The dictum states: Teacher quality is the single most important in-school factor for student achievement. The corollary goes: It’s hard to staff low-income schools with high-bar teachers. Thus: Students who need the strongest teachers often do not get them. This recent Institute of Education Sciences report, using data from seven large urban districts that participated in its two-year Talent Transfer Initiative (TTI), analyzes whether school districts can incentivize top-tier teachers to transfer into chronically low-performing schools. TTI recruited districts’ top 20 percent of elementary and middle school teachers (based on two years of value-added scores). It offered each potential participant $20,000 in added pay (awarded over the course of two years) if he or she transferred to and remained in an identified low-performing school. (Retention bonuses of $10,000 were also awarded to upper-echelon teachers already in low-performing schools.) Most eligible teachers did not apply to participate in the TTI program. Of this group, 29 percent cited their lack of confidence in teaching in a low-performing school as reason not to transfer. A quarter stated that $20,000 was not a large enough incentive. Still, the 24 percent who...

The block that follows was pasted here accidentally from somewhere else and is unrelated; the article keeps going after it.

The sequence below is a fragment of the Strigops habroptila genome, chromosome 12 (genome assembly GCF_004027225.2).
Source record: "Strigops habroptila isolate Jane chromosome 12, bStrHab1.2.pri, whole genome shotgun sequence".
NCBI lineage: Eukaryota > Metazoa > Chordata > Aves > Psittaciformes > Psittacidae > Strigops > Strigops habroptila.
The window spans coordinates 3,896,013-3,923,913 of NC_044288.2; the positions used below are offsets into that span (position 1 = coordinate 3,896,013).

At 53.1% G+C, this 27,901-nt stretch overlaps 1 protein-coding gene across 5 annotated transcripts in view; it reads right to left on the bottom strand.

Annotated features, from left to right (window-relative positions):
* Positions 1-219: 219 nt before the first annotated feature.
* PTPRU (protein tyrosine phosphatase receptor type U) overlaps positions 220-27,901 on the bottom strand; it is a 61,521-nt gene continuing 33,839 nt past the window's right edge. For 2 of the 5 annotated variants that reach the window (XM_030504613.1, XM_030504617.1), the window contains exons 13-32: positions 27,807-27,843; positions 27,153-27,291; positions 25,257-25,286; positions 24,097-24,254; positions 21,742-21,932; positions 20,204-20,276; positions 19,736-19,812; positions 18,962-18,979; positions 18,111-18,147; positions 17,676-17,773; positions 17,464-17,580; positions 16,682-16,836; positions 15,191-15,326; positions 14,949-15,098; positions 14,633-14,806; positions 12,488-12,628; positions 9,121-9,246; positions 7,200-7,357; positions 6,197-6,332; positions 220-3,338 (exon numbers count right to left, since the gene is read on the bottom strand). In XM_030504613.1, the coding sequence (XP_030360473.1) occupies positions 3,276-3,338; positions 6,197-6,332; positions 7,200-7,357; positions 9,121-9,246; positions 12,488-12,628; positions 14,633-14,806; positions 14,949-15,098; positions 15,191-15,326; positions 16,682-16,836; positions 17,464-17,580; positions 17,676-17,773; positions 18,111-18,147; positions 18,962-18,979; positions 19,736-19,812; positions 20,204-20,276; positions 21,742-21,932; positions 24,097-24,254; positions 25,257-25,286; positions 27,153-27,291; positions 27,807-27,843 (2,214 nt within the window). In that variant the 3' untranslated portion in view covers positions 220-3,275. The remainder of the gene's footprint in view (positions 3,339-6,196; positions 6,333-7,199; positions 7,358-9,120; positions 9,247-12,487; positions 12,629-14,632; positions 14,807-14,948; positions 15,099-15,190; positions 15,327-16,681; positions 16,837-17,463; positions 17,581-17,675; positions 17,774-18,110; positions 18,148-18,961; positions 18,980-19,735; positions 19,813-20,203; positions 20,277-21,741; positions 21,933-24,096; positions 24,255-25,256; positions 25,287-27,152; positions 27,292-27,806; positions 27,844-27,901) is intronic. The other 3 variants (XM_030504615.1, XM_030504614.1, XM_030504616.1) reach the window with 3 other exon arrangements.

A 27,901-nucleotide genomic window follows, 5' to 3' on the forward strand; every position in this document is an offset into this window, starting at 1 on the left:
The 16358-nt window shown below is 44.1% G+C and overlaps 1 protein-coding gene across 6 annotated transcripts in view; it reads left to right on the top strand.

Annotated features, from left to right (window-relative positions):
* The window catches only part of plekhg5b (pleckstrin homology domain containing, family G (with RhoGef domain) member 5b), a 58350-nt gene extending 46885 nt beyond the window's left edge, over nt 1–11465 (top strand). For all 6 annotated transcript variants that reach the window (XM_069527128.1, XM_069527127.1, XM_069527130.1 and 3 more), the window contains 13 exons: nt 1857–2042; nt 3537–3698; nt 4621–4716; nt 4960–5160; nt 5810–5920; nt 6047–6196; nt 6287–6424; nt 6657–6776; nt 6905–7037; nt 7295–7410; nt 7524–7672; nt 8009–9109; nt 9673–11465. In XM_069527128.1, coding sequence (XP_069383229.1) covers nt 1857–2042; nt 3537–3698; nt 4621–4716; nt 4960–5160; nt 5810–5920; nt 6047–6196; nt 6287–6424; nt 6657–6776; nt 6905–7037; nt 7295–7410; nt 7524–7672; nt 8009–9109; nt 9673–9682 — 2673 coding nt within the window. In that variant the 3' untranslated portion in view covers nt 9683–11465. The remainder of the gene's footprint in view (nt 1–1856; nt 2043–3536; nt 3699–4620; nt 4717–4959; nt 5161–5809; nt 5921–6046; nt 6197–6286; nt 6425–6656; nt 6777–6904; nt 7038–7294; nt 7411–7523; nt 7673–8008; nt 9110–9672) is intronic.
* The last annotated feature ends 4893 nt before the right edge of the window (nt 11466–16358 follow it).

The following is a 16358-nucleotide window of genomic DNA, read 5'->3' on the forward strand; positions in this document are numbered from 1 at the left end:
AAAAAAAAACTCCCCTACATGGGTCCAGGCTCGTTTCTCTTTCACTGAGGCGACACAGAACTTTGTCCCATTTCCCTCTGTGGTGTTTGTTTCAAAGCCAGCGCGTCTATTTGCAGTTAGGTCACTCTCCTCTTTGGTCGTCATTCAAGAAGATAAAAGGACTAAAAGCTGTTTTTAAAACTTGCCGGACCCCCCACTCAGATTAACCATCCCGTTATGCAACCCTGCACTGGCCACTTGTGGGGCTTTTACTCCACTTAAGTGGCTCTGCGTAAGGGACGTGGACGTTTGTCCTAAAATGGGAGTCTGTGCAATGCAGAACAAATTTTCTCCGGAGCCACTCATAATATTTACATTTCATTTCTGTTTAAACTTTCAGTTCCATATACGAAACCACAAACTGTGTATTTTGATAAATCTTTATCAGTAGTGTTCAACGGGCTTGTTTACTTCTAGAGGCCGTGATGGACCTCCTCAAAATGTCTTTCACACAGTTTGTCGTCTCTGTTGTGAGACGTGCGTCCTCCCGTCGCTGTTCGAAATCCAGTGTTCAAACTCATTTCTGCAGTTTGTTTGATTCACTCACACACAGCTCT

I am pretty good at math. Unsurprisingly, the story about why I am good at math has a lot to do with a few exceptional teachers I had growing up in a small coal-mining town in Illinois.

One in particular was Mr. Nagrodski, my high-school math team coach, who seemed to conjure talented mathematicians out of thin air. In the late 80s, he pushed for a major acceleration in the junior-high math curriculum in our district so that more kids were ready for tough math classes in high school. He convinced the district to let him teach those tough math classes, which hadn't been offered before he arrived. As a result, his teams won state math competitions year after year after year—and not incidentally, turned out far more talented students of mathematics than anyone would have guessed could come from a little town of four thousand. (Among many other accolades, Mr. Nagrodski, was profiled in Fortune magazine back in 1991 as one of “25 Who Help the U.S. Win.")

By the time I was a middle schooler gearing up for Mr. Nagrodski's infamously difficult math team practices, roughly half of my class of 75 or so kids had been identified as...

Six years and still buzzin'

On the podcast’s iron anniversary, Rick and Mike reflect on the highs and lows of education policy since 2006. Rick also provides a glimpse into the future (of the Common Core) while Amber explains what exactly can be learned from charter school management organizations.

Amber's Research Minute

Learning from Charter School Management Organizations: Strategies for Student Behavior and Teacher Coaching